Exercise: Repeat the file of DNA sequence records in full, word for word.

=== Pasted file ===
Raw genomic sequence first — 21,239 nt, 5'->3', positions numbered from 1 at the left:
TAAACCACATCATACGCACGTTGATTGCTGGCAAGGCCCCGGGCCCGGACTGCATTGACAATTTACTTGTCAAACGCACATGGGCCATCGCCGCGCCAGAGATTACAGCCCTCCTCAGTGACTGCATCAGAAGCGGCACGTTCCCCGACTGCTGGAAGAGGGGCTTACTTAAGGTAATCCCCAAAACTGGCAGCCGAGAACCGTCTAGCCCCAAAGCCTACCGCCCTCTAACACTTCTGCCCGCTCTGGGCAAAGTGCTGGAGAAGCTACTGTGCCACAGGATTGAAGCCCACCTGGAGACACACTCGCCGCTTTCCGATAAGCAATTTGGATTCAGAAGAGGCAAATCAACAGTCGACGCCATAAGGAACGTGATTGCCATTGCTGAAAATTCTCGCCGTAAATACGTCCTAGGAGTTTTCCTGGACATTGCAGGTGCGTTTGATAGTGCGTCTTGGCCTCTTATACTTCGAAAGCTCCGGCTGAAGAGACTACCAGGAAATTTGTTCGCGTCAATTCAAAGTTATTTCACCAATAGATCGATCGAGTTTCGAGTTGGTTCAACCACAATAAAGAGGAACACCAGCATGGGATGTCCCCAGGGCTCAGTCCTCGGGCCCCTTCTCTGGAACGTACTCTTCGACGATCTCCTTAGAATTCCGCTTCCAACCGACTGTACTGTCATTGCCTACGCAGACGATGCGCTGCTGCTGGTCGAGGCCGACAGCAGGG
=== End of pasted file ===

Raw genomic sequence first — 21,239 nt, 5'->3', positions numbered from 1 at the left:
TAAACCACATCATACGCACGTTGATTGCTGGCAAGGCCCCGGGCCCGGACTGCATTGACAATTTACTTGTCAAACGCACATGGGCCATCGCCGCGCCAGAGATTACAGCCCTCCTCAGTGACTGCATCAGAAGCGGCACGTTCCCCGACTGCTGGAAGAGGGGCTTACTTAAGGTAATCCCCAAAACTGGCAGCCGAGAACCGTCTAGCCCCAAAGCCTACCGCCCTCTAACACTTCTGCCCGCTCTGGGCAAAGTGCTGGAGAAGCTACTGTGCCACAGGATTGAAGCCCACCTGGAGACACACTCGCCGCTTTCCGATAAGCAATTTGGATTCAGAAGAGGCAAATCAACAGTCGACGCCATAAGGAACGTGATTGCCATTGCTGAAAATTCTCGCCGTAAATACGTCCTAGGAGTTTTCCTGGACATTGCAGGTGCGTTTGATAGTGCGTCTTGGCCTCTTATACTTCGAAAGCTCCGGCTGAAGAGACTACCAGGAAATTTGTTCGCGTCAATTCAAAGTTATTTCACCAATAGATCGATCGAGTTTCGAGTTGGTTCAACCACAATAAAGAGGAACACCAGCATGGGATGTCCCCAGGGCTCAGTCCTCGGGCCCCTTCTCTGGAACGTACTCTTCGACGATCTCCTTAGAATTCCGCTTCCAACCGACTGTACTGTCATTGCCTACGCAGACGATGCGCTGCTGCTGGTCGAGGCCGACAGCAGGG